The Prototype DA-2A made its first flight on May 21, 1966. It has a cruising speed of over 110 and was clocked at over 132 MPH (FULL POWER) at Oshkosh in 1971. Harmon Lange’s DA-2 was clocked at over 145 MPH with 85 HP. The prototype only had 65 HP but performed very well for many hours before being converted to 100 HP. Any engine from 65 to 100 HP can be used in this airplane.
With the 65 HP engine, the prototype could climb at 500 feet per minute with two people aboard. The DA-2A has a large baggage compartment for an airplane its size. The seats also have a large map compartment built in the back of each one and really come in handy for cross country work. The seats will adjust to the size pilot or passenger by sliding fore or aft on slides. As the seat slides back for the taller pilot or passenger, it also is lowered for more head room. This is done by installing the rails at an angle, and is all a structural part of the airplane. This philosophy is carried out throughout the entire design and gives the airplane strength and keeps the weight down.
The cabin is large and utilizes all available space. One way of making more room inside was to install external braces on the bottom of the fuselage. These create little or no drag and gives a nice flat floor inside and again the structural skin becomes the floorboards of the plane, serving two purposes for one part. The airplane has no compound curves, and is an ideal project for the first time builder. The fuselage bulkheads and skins are all made from flat sheet aluminum with simple bends and are riveted together.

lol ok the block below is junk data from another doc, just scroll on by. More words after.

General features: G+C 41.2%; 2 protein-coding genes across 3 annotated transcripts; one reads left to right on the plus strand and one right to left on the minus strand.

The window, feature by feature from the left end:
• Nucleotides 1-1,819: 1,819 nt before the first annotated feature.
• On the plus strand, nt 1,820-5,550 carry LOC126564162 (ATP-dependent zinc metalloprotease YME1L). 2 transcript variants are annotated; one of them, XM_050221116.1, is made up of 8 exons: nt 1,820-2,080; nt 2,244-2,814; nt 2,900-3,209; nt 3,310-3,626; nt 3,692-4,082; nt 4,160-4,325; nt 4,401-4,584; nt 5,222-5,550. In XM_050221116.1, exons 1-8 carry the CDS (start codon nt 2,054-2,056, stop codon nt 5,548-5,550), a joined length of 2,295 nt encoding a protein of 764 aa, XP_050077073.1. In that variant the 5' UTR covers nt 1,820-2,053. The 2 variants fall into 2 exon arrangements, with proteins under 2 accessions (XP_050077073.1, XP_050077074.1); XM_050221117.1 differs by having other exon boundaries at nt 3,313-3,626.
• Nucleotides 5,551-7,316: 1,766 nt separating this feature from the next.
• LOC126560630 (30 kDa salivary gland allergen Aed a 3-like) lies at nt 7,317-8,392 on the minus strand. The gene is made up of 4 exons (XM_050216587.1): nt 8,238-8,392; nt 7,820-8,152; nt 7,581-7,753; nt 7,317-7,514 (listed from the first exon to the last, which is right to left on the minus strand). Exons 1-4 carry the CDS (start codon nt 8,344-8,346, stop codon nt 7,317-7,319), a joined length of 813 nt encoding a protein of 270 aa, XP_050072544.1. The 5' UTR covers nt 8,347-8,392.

The wing is a “Constant Clark Y,” which means that all the ribs have the same airfoil and can be built from just one set of form blocks. The main spar is two aluminum angles that are tapered and are joined together by an aluminum web to form the spar. The rear spars are made from sheet aluminum. The skins are four sheets of aluminum that are wrapped from trailing edge top side to trailing edge bottom of wing.
The V-tail configuration offers several advantages. The absence of the third surface results in a weight reduction and about 20% less drag. It is simple to build, only having two ribs in each, and both being identical. Controls are sent to the V-tail through a mixing unit that is paper-clip simple. Elevator and rudder inputs are fed into the mixing unit through cables and the aileron controls are fed to the ailerons direct through torque tubes. Nose wheel steering is also direct from the rudder pedals and provides positive ground handling. The windshield and windows are all flat stock plexiglass which makes for an easy and inexpensive approach to the problem of windshields and canopies. The cowling is all metal and the plans have full size templates to make it. The plans also have full size templates for other hard to lay out parts, such as the tail fairing, baffles and instrument panel, along with several isometrics. The drawings consist of 25 drawings plus information sheets and are detailed down to the last rivet.
The DA-2B is basically the same airplane as the 2A. The difference being that the 2B has 2.75 inches taken out of the fuselage depth. It is lighter, faster, and better looking than the 2A. Either the 2A or the 2B can be built from the drawings.
The DA-2 carries 20 gallons of fuel in its fuselage tank which gives it good cross country performance. It was designed with safe, economical transportation in mind.